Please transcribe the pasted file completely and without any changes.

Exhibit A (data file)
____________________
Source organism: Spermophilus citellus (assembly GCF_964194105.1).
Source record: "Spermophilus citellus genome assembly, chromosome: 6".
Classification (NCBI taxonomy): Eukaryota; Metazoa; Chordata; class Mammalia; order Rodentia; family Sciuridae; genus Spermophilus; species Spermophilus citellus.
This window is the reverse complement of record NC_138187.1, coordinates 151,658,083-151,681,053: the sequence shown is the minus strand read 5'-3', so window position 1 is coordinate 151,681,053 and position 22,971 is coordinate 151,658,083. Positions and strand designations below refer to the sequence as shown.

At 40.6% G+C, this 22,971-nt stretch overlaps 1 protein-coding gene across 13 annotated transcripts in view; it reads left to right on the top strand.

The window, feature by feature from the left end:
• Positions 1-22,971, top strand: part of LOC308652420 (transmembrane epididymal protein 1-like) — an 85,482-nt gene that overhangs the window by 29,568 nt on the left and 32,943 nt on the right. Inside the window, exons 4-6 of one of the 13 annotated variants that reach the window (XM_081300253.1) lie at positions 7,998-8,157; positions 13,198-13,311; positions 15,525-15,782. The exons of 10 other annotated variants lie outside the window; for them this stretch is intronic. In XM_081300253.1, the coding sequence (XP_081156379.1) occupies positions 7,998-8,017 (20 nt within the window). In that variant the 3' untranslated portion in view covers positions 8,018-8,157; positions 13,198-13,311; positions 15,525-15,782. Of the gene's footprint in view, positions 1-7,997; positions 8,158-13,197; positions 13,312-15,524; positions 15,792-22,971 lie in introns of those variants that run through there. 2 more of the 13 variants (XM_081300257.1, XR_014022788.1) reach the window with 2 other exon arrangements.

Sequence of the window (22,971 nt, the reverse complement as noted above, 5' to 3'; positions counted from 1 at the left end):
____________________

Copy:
Source organism: Spermophilus citellus (assembly GCF_964194105.1).
Source record: "Spermophilus citellus genome assembly, chromosome: 6".
Classification (NCBI taxonomy): Eukaryota; Metazoa; Chordata; class Mammalia; order Rodentia; family Sciuridae; genus Spermophilus; species Spermophilus citellus.
This window is the reverse complement of record NC_138187.1, coordinates 151,658,083-151,681,053: the sequence shown is the minus strand read 5'-3', so window position 1 is coordinate 151,681,053 and position 22,971 is coordinate 151,658,083. Positions and strand designations below refer to the sequence as shown.

At 40.6% G+C, this 22,971-nt stretch overlaps 1 protein-coding gene across 13 annotated transcripts in view; it reads left to right on the top strand.

The window, feature by feature from the left end:
• Positions 1-22,971, top strand: part of LOC308652420 (transmembrane epididymal protein 1-like) — an 85,482-nt gene that overhangs the window by 29,568 nt on the left and 32,943 nt on the right. Inside the window, exons 4-6 of one of the 13 annotated variants that reach the window (XM_081300253.1) lie at positions 7,998-8,157; positions 13,198-13,311; positions 15,525-15,782. The exons of 10 other annotated variants lie outside the window; for them this stretch is intronic. In XM_081300253.1, the coding sequence (XP_081156379.1) occupies positions 7,998-8,017 (20 nt within the window). In that variant the 3' untranslated portion in view covers positions 8,018-8,157; positions 13,198-13,311; positions 15,525-15,782. Of the gene's footprint in view, positions 1-7,997; positions 8,158-13,197; positions 13,312-15,524; positions 15,792-22,971 lie in introns of those variants that run through there. 2 more of the 13 variants (XM_081300257.1, XR_014022788.1) reach the window with 2 other exon arrangements.

Sequence of the window (22,971 nt, the reverse complement as noted above, 5' to 3'; positions counted from 1 at the left end):